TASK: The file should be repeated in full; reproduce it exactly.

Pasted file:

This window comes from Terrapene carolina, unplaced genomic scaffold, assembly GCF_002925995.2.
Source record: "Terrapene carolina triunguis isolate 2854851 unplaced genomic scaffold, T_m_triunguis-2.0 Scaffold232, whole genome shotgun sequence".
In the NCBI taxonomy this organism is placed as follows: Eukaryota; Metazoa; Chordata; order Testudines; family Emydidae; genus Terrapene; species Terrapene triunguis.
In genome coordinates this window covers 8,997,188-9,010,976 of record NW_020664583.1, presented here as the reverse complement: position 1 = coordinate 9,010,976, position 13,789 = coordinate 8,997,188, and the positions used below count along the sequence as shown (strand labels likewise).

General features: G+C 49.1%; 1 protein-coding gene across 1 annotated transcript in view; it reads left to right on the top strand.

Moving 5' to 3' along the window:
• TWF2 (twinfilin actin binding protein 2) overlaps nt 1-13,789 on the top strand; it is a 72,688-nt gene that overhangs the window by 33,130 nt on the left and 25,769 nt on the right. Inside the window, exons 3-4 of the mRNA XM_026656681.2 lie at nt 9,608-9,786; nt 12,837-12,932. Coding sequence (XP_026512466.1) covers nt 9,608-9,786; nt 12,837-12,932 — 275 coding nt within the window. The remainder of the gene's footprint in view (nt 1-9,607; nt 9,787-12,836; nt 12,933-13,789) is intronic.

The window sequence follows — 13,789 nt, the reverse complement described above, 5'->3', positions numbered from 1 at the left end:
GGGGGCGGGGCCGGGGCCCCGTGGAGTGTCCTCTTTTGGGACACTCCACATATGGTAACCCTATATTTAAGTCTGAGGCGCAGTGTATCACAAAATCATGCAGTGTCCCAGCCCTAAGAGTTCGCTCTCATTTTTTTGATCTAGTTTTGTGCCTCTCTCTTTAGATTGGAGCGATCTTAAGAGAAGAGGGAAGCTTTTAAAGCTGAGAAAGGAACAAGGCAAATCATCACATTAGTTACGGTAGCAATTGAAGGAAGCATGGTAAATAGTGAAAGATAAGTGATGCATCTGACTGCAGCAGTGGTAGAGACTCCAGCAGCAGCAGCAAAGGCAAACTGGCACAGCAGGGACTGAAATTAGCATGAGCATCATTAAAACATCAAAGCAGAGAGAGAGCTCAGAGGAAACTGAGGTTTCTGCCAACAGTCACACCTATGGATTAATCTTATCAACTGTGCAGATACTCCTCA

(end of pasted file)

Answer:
This window comes from Terrapene carolina, unplaced genomic scaffold, assembly GCF_002925995.2.
Source record: "Terrapene carolina triunguis isolate 2854851 unplaced genomic scaffold, T_m_triunguis-2.0 Scaffold232, whole genome shotgun sequence".
In the NCBI taxonomy this organism is placed as follows: Eukaryota; Metazoa; Chordata; order Testudines; family Emydidae; genus Terrapene; species Terrapene triunguis.
In genome coordinates this window covers 8,997,188-9,010,976 of record NW_020664583.1, presented here as the reverse complement: position 1 = coordinate 9,010,976, position 13,789 = coordinate 8,997,188, and the positions used below count along the sequence as shown (strand labels likewise).

General features: G+C 49.1%; 1 protein-coding gene across 1 annotated transcript in view; it reads left to right on the top strand.

Moving 5' to 3' along the window:
• TWF2 (twinfilin actin binding protein 2) overlaps nt 1-13,789 on the top strand; it is a 72,688-nt gene that overhangs the window by 33,130 nt on the left and 25,769 nt on the right. Inside the window, exons 3-4 of the mRNA XM_026656681.2 lie at nt 9,608-9,786; nt 12,837-12,932. Coding sequence (XP_026512466.1) covers nt 9,608-9,786; nt 12,837-12,932 — 275 coding nt within the window. The remainder of the gene's footprint in view (nt 1-9,607; nt 9,787-12,836; nt 12,933-13,789) is intronic.

The window sequence follows — 13,789 nt, the reverse complement described above, 5'->3', positions numbered from 1 at the left end:
GGGGGCGGGGCCGGGGCCCCGTGGAGTGTCCTCTTTTGGGACACTCCACATATGGTAACCCTATATTTAAGTCTGAGGCGCAGTGTATCACAAAATCATGCAGTGTCCCAGCCCTAAGAGTTCGCTCTCATTTTTTTGATCTAGTTTTGTGCCTCTCTCTTTAGATTGGAGCGATCTTAAGAGAAGAGGGAAGCTTTTAAAGCTGAGAAAGGAACAAGGCAAATCATCACATTAGTTACGGTAGCAATTGAAGGAAGCATGGTAAATAGTGAAAGATAAGTGATGCATCTGACTGCAGCAGTGGTAGAGACTCCAGCAGCAGCAGCAAAGGCAAACTGGCACAGCAGGGACTGAAATTAGCATGAGCATCATTAAAACATCAAAGCAGAGAGAGAGCTCAGAGGAAACTGAGGTTTCTGCCAACAGTCACACCTATGGATTAATCTTATCAACTGTGCAGATACTCCTCA